Year, Volume, Issue, Page(s):13, 32, 2, 253-265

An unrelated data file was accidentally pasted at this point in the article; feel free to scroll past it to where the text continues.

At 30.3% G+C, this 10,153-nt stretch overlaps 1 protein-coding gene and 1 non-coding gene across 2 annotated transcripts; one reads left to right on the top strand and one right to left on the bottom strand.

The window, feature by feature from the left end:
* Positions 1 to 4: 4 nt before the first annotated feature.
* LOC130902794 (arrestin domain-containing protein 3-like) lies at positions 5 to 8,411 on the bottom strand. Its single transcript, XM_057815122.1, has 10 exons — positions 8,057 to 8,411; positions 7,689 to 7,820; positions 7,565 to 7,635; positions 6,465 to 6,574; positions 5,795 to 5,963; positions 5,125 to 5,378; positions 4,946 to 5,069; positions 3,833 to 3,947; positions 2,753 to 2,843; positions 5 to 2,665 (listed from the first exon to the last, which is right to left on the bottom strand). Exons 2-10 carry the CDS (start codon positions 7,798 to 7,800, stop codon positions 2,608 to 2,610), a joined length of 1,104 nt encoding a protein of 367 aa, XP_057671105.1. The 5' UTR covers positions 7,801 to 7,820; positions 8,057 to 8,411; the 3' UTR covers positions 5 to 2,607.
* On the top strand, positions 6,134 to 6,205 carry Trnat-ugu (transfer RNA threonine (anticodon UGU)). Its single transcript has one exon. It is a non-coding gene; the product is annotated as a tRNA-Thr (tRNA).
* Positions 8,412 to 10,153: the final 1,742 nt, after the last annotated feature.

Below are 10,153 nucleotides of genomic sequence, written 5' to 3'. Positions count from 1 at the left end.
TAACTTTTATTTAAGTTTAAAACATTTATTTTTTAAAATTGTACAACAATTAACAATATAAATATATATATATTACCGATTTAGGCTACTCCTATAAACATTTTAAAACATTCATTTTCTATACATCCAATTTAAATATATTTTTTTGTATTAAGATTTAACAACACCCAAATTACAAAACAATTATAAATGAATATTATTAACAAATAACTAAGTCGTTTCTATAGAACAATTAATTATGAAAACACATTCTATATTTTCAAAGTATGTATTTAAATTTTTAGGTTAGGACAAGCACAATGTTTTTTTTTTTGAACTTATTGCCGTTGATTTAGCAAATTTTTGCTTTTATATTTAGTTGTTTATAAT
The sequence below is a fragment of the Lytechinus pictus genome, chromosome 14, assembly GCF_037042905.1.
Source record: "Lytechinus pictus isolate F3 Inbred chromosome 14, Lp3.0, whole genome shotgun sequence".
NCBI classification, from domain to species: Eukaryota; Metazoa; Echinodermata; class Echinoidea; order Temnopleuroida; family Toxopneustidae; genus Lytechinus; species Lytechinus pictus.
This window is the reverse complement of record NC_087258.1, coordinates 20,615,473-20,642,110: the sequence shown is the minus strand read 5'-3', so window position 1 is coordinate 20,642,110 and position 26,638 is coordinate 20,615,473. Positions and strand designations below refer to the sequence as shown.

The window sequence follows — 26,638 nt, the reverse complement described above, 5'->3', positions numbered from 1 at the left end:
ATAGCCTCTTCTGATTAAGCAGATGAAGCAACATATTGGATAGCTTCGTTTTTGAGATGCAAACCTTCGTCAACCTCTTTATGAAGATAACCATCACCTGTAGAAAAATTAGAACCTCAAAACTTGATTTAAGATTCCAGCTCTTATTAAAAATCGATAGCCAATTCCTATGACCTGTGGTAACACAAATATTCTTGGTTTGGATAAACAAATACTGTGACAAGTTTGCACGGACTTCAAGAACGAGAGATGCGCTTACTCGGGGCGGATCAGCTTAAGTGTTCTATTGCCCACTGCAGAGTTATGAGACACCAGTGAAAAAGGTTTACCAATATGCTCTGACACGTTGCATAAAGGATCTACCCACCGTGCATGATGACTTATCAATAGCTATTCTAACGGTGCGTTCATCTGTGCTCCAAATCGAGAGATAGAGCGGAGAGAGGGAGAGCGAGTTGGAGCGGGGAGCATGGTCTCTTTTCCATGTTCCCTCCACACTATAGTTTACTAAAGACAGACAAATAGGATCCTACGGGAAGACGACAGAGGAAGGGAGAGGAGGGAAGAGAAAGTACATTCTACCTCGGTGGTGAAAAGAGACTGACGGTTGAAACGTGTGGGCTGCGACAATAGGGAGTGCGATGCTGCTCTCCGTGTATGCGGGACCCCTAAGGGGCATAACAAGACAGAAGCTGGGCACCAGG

Study identified appropriate factor structures for the Brief Test of Adult Cognition by Telephone (BTACT) to determine an appropriate method for applying modern psychometric approaches. Telephone cognitive batteries are useful for large-scale screening and epidemiological studies, but their brevity and lack of content depth may cause psychometric limitations that hinder their utility. This study addressed some of these limitations by rescaling the BTACT using modern psychometric methods. A bi-factor model was fit to a combination of item-level, subscale-level, and scale-level data obtained from a national sample of 3,978 participants in the National Survey of Midlife Development in the United States Cognitive Project. The best fitting model contained a general factor and secondary factors capturing test-specific method effects or residual correlations for Number Series, Red/Green Test, and the Rey Auditory Verbal Learning Test. Factor scores generated from this model were compared with conventional BTACT scores. Important score differences were found in 28 percent of the sample. When judged against a number of clinical and demographic criterion variables, the bi-factor scores demonstrated slightly superior validity than conventional BTACT scores. The results indicate that modern psychometric approaches to scoring the BTACT have the benefit of linear scaling and a modest criterion validity advantage.